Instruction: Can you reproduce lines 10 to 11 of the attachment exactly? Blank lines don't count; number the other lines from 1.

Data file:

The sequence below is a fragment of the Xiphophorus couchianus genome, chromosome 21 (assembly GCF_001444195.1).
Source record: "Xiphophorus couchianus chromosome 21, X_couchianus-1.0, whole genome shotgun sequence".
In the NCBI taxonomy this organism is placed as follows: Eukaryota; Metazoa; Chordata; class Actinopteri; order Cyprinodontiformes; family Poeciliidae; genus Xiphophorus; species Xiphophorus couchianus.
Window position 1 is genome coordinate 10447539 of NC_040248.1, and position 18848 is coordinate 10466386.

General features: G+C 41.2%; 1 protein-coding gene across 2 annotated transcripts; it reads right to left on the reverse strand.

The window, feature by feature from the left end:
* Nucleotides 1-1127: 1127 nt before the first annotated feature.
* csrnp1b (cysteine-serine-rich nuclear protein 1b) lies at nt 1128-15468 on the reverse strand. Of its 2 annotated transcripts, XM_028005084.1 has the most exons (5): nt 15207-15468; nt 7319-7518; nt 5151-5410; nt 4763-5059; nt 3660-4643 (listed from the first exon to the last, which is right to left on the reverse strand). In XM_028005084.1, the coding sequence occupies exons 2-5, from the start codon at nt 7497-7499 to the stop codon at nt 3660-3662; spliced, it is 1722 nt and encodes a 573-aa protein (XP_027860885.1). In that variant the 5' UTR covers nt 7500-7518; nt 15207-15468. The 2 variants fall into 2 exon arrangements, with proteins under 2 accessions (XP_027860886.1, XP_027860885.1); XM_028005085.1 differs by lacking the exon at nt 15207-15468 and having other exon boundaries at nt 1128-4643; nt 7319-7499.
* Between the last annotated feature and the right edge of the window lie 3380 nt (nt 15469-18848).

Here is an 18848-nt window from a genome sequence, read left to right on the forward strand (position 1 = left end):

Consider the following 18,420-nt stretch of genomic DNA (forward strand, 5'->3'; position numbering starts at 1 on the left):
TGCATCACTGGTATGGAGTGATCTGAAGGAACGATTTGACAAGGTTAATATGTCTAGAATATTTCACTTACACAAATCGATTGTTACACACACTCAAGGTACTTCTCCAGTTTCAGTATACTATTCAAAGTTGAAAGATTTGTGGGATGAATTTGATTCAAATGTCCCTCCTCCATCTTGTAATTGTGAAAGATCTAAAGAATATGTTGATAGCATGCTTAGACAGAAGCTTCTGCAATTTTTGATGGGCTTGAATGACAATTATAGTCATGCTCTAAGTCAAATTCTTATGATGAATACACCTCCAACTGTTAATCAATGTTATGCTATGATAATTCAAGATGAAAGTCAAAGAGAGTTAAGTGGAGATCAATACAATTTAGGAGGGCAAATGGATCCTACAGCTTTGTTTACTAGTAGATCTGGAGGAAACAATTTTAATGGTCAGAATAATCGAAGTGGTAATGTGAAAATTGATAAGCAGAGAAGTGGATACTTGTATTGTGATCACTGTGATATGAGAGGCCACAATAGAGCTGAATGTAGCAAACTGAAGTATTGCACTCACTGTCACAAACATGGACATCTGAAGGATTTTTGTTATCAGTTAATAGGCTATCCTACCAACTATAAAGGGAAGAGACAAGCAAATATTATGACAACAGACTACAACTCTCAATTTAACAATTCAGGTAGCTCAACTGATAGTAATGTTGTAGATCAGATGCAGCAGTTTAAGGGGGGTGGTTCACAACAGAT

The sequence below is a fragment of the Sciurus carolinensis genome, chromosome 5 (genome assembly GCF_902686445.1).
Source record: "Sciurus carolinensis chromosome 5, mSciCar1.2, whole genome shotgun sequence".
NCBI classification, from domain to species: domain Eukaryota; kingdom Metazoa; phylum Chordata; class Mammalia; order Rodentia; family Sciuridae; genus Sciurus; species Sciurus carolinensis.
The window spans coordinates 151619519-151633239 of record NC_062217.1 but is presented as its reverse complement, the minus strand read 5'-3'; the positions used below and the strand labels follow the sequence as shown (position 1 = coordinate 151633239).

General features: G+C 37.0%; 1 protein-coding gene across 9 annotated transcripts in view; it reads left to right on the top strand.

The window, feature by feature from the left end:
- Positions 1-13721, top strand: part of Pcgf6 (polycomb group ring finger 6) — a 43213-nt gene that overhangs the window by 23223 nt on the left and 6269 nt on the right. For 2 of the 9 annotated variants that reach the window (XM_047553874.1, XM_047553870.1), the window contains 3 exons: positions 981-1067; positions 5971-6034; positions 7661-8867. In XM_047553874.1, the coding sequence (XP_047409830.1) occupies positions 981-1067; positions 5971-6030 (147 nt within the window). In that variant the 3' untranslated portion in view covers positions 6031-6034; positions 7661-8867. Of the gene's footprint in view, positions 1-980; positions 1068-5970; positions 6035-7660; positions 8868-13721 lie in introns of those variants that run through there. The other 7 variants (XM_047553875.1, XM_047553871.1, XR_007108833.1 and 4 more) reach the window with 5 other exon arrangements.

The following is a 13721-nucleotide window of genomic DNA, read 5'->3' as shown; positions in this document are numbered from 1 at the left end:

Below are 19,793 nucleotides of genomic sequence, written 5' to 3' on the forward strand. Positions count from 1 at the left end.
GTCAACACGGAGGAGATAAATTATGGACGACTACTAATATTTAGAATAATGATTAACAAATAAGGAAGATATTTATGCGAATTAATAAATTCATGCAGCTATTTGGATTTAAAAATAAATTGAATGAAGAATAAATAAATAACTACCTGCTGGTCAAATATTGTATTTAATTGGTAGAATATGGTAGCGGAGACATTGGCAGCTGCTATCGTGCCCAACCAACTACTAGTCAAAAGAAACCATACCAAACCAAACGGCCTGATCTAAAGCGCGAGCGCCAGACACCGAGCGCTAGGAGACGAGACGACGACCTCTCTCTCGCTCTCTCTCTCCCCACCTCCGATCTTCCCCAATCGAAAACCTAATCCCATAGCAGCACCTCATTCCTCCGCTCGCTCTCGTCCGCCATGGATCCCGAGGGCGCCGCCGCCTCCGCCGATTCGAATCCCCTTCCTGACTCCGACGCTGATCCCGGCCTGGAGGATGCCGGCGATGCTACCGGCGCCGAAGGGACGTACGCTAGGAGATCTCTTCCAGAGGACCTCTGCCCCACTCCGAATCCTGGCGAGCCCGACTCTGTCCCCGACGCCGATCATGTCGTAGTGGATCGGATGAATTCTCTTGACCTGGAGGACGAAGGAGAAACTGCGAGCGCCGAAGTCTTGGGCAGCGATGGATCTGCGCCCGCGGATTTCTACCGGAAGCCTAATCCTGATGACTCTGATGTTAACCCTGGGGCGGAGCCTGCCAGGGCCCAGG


Here is an 18848-nt window from a genome sequence, read left to right on the forward strand (position 1 = left end):

Consider the following 18,420-nt stretch of genomic DNA (forward strand, 5'->3'; position numbering starts at 1 on the left):